Russia taunts British PM with cartoon frog tweet

It's an account known for trollish behaviour and prodding Russia's rivals.

Now it has poked the UK Prime Minister with a somewhat ambiguous message including a cartoon frog that has become a mascot for the far-right.

On Monday afternoon the Twitter account of the Russian Embassy in London sent the following message:

Image copyright @RussianEmbassy/Twitter

Tagged in the picture of cartoon frog Pepe were the Twitter accounts of Donald Trump, UK Foreign Secretary Boris Johnson, two BBC correspondents, the US embassy in London, the Financial Times world desk, and a number of Russia-focused think tanks.

The tweet seems to have been prompted by news reports and editorials about the meeting between Johnson and members of Trump's team.

It's unclear exactly what "in today's papers" the Russian account was referring to. When asked for clarification, the embassy press office declined to answer questions and instead told BBC Trending in an email: "We would be grateful if [the] BBC actually investigated who wants [the] UK to stand in the way of better US-Russia relations."

In Monday's Financial Times, a leader headline reads: "May has the chance to anchor Trump to Britain". The editorial notes that the notion of a "special relationship" with the US has become a constant for successive British governments since Winston Churchill outlined it 70 years ago.

"Mrs May must use any influence over the Trump administration to urge a move away from the president-elect's campaign rhetoric on Nato," the editorial states. "He has already pulled away from the western orthodoxy on climate change and it could be dangerous if the same happened on the security of Europe."

Pepe the frog began as an innocuous slacker character created by cartoonist Matt Furie.

During the US election campaign, he was transformed online into a sort of mascot for the alt-right - a disparate group of far-right Trump supporters which includes a significant strain of white nationalism.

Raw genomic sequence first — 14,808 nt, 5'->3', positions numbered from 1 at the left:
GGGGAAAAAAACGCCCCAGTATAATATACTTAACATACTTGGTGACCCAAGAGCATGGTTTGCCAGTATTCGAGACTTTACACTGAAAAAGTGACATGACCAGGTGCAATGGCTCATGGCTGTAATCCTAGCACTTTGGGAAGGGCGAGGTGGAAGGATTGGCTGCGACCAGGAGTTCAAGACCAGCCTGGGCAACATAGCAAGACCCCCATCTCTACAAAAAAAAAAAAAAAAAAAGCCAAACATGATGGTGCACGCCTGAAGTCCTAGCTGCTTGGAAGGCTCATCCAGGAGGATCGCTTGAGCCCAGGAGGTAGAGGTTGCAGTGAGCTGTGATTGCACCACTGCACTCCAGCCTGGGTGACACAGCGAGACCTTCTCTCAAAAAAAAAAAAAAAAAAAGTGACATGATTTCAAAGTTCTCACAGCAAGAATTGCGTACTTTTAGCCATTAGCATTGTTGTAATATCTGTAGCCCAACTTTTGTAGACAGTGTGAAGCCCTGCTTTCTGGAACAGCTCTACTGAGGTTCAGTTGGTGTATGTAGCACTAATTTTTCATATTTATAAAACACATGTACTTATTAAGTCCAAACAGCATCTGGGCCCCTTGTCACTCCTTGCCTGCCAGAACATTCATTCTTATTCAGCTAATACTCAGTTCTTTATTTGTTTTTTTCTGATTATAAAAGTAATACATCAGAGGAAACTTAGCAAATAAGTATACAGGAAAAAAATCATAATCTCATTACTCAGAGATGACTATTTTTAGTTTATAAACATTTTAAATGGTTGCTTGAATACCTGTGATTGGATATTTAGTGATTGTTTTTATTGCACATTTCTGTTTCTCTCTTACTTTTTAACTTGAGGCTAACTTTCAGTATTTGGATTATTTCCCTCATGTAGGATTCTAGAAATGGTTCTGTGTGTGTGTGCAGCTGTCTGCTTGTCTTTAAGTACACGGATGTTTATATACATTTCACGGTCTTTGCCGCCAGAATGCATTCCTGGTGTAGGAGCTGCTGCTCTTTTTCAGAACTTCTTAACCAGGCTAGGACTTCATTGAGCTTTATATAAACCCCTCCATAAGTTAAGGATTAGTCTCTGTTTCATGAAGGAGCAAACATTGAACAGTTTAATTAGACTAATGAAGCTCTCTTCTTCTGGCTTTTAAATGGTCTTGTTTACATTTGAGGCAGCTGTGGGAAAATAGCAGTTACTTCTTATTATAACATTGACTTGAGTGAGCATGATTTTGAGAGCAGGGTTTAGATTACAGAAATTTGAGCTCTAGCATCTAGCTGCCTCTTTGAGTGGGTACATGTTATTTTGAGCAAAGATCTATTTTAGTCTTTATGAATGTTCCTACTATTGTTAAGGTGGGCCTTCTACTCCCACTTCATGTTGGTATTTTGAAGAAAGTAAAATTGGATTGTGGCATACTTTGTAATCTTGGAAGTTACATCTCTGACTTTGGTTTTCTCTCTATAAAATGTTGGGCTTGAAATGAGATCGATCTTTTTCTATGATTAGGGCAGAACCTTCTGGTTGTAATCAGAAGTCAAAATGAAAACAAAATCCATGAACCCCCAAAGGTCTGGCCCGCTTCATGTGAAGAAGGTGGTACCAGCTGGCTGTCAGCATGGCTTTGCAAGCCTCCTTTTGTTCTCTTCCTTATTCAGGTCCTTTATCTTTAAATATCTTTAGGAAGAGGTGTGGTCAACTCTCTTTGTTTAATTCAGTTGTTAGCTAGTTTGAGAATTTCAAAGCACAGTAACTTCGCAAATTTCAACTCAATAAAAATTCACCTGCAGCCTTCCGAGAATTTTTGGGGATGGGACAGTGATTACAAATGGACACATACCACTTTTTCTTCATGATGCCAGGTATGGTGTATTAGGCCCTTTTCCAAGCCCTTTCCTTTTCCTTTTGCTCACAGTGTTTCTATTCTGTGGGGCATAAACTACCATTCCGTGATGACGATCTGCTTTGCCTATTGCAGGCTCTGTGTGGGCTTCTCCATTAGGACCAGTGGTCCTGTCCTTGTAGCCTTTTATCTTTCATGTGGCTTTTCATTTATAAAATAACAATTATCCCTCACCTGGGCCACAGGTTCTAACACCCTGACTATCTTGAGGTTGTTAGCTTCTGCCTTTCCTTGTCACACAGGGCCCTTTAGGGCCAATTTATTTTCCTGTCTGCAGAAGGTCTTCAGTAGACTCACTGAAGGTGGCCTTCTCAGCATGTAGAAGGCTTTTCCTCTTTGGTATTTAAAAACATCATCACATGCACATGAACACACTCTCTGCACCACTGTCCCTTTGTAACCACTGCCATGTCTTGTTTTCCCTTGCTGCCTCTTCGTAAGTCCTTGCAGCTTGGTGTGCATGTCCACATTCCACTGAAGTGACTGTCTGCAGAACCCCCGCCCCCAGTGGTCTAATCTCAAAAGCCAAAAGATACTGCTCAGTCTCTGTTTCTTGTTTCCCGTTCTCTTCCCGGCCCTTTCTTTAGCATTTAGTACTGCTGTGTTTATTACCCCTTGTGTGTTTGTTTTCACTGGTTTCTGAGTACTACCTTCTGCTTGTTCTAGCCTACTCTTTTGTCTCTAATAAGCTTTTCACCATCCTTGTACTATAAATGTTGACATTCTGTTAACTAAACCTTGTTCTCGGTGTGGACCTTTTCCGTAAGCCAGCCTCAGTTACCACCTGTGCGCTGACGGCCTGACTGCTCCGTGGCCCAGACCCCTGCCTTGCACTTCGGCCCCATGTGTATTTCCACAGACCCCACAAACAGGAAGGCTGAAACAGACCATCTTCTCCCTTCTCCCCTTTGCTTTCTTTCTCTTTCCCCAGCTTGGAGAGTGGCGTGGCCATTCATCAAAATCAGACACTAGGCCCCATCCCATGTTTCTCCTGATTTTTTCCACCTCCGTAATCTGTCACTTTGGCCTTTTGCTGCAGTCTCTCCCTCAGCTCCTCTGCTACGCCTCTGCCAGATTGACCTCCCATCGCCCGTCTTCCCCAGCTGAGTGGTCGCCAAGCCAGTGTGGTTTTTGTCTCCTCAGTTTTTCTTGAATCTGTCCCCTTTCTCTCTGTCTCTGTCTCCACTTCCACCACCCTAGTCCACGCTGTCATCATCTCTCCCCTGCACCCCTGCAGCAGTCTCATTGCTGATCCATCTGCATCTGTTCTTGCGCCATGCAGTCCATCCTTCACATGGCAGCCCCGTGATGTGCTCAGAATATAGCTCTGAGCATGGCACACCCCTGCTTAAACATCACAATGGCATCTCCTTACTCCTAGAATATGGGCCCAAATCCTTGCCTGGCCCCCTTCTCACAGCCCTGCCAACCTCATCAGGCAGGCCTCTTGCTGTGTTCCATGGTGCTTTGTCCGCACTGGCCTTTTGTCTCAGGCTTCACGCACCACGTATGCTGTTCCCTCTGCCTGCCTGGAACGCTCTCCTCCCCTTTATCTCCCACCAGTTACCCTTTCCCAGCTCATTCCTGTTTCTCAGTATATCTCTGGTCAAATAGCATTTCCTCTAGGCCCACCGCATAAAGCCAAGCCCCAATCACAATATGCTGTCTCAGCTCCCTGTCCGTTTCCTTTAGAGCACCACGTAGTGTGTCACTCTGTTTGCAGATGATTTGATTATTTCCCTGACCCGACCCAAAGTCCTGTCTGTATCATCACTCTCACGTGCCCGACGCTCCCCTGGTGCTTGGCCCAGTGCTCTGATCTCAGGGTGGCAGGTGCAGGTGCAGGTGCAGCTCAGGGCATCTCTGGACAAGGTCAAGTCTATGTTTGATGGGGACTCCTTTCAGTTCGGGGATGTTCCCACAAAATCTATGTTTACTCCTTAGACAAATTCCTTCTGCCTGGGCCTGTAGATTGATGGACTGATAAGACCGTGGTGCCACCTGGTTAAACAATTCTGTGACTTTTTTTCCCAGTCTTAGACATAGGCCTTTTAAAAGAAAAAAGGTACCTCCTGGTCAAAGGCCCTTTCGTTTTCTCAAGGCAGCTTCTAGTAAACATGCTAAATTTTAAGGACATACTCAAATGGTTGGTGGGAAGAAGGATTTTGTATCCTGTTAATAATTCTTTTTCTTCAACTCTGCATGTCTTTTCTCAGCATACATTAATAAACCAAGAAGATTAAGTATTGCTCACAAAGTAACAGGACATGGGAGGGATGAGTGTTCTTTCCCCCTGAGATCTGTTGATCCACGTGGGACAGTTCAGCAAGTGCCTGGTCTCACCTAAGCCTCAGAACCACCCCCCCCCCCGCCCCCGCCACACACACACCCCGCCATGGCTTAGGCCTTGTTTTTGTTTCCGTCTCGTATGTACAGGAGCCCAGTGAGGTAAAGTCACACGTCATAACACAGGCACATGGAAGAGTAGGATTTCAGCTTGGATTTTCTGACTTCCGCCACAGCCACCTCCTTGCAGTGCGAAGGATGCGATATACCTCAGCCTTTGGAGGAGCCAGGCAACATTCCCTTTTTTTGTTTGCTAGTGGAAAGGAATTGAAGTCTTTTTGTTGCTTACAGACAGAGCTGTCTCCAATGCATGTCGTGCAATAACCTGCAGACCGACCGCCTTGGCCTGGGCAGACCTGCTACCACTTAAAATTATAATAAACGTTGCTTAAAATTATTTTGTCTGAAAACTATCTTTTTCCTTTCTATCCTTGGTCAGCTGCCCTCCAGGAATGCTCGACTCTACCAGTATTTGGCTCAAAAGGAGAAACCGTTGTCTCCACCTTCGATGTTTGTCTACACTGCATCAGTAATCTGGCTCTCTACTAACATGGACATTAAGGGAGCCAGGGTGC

In August, Trump retweeted a picture of himself as Pepe.

Image copyright Twitter

The anti-bigotry Anti-Defamation League later added Pepe to its database of hate symbols, and following the election, Trump disavowed the support of the alt-right.

However Furie and the ADL both believe Pepe is not beyond redemption. They have co-operated on a project to create and share positive images of the frog in an "attempt to rehabilitate him and move his image out of the realm of hate speech".

It's not clear why Russia's embassy in London has now co-opted Pepe for a tweet commenting about British concerns about Donald Trump's relationship with Moscow. But it's a diplomatic Twitter account with a reputation for poking world leaders. In December, after the US expelled 35 Russian diplomats in response to allegations of election interference, it mocked President Obama with a picture of a "lame duck":

Image copyright @RussianEmbassy/Twitter

The account mixes its trolly messages with more conventional diplomatic communications. Later on Monday, it tweeted a message about a British exhibition of a Russian artist's drawings of the siege of Leningrad in World War Two.

Blog by Mike Wendling

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